How do we make high-quality education accessible to everyone?

In 2017, Duyen Thi My Bui was sitting in a restaurant in D1, Ho Chi MInh City. She had been working for many years at an international school in the city. Sitting in the restaurant, she started scribbling a draft for her five-year plan on the menu. The first line in it? “Live somewhere I don’t know.”

Fast forward two years, and Bui is in the Learning, Education and Technology Master’s programme at the University of Oulu. Mission accomplished, as far as her first item on her five-year plan is concerned. But what made her pursue further education in the first place?

“I was seeing a big gap between the students of the international school I was working in and with the students of public schools in Vietnam. I wanted all the children in Vietnam to be a part of the same high-quality education system as the students in my school. I don’t want to see children who are talented but do not have a chance to discover their potential. So, how can we make high-quality education accessible to everyone?” Bui asks.

Bui says that she hopes she will find an answer to her question in her programme. So far, she says that her programme really focuses on how people learn and how technology helps to enhance learning.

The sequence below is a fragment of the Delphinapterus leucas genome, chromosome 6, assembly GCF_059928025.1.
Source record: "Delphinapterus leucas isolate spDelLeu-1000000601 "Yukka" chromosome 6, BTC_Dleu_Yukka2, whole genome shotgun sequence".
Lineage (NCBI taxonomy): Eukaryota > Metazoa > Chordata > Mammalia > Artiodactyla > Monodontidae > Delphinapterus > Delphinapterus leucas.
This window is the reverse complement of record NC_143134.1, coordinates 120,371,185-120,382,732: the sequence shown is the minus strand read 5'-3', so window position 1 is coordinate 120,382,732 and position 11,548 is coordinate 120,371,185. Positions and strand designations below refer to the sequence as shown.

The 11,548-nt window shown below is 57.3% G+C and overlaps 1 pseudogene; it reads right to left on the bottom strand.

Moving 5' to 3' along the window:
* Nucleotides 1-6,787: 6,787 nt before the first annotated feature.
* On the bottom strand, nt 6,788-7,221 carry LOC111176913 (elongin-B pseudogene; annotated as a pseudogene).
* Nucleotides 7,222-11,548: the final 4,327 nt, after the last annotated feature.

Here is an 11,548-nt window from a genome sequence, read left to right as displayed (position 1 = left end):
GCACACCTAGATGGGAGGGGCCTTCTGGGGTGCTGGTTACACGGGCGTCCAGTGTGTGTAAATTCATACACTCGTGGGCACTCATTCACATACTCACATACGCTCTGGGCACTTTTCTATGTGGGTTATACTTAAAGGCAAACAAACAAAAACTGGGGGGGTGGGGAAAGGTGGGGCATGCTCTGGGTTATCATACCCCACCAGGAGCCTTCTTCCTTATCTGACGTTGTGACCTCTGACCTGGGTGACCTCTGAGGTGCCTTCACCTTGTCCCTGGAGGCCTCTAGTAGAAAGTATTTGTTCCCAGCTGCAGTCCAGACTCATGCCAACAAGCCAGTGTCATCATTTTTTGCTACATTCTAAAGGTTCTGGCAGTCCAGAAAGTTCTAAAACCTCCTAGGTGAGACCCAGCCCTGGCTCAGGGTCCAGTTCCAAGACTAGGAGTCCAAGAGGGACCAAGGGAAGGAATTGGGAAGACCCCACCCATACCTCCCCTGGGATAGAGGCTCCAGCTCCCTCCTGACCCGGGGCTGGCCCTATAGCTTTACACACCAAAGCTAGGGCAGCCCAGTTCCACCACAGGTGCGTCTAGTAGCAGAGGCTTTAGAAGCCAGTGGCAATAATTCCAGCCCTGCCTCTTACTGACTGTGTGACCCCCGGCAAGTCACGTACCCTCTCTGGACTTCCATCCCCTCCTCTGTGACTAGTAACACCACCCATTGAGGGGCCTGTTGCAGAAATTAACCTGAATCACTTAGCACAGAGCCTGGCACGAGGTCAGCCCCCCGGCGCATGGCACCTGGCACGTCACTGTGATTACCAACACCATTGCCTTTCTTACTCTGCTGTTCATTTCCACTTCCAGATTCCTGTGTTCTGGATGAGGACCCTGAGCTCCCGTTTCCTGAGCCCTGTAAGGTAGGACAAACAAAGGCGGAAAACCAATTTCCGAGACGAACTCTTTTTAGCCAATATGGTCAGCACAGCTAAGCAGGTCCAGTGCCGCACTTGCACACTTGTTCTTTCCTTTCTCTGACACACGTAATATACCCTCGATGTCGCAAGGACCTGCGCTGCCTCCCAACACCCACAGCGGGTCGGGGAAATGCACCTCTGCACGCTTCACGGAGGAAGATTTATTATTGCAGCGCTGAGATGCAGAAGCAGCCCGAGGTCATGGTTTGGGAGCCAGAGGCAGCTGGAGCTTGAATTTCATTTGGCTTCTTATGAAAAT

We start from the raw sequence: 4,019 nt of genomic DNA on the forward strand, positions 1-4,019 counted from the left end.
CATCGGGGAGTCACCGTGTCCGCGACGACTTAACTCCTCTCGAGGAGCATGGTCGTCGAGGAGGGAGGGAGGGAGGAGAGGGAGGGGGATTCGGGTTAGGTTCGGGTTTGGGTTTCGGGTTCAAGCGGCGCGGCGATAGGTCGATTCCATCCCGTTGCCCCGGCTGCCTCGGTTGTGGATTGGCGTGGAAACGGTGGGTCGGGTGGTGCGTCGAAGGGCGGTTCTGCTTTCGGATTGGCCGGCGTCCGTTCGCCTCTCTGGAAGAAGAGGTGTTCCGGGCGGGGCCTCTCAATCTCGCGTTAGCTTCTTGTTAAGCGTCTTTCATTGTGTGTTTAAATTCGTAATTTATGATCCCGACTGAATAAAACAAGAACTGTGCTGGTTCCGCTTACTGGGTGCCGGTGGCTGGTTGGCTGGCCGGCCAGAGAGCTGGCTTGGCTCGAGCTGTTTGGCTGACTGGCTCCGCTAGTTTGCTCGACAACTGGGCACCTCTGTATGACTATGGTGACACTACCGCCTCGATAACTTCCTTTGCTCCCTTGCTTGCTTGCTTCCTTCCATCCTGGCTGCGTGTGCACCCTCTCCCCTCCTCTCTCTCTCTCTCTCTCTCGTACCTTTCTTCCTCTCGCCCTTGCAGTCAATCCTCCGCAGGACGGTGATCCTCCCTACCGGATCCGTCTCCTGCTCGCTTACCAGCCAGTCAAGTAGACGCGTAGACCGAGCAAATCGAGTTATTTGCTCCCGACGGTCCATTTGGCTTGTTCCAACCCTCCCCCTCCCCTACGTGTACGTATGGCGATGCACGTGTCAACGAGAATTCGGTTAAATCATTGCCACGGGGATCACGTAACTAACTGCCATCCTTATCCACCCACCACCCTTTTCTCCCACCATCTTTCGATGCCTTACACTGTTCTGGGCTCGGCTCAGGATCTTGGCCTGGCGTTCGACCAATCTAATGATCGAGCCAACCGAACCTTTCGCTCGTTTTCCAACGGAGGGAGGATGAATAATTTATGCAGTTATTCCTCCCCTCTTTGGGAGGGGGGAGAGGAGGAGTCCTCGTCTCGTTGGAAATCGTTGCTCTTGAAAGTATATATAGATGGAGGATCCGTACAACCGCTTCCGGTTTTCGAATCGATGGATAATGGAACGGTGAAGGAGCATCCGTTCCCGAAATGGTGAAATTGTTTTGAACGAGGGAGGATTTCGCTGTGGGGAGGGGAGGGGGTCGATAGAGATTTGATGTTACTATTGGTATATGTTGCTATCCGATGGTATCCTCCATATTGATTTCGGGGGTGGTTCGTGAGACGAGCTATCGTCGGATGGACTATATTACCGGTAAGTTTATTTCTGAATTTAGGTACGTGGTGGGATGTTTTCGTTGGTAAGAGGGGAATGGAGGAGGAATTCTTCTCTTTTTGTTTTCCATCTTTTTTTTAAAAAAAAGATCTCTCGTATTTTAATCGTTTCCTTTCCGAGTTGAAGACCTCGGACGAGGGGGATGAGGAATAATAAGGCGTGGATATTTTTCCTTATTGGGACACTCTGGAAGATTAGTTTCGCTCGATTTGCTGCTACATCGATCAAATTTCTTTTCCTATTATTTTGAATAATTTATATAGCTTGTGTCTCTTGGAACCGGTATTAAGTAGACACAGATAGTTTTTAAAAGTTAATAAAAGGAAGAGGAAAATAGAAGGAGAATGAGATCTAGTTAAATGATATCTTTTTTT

“I really believe that technology can make it happen. I am thankful that in the programme there are chances to use new technologies and get to know current trends in education and technology. And how to apply technology to improve the way students learn,” Bui says.

Bui is driven to become an expert in learning and get into the field of learning design, how to create new learning environments for students. She wants to get back to practical work--teaching--after accumulating knowledge but also make an impact on a bigger level. One area that needs work in her country is the regulation of learning. 

“We need to figure out how to set the goal to regulate and monitor learning in effective and meaningful ways. This is a policy question, for which there needs to be an understanding of how learning works, how to set goals and monitor them, how to follow up on progress. These are the ‘big picture’ ideas in education,” Bui says.

Going back to her story of coming to Oulu, Bui laughs that in her life, she sometimes feels like she is just following images she’s seen as a child. 

“I still remember seeing a snowy mountain and some blue lights on the television, when I was little. I didn’t know the lights were called aurora borealis as a kid. Anyway, the images stayed with me. As an adult, I’ve been to the Mount Everest base camp in Nepal just to see the snowy mountains, and in Oulu I’ve already seen the northern lights,” Bui says.

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Last updated: 12.6.2020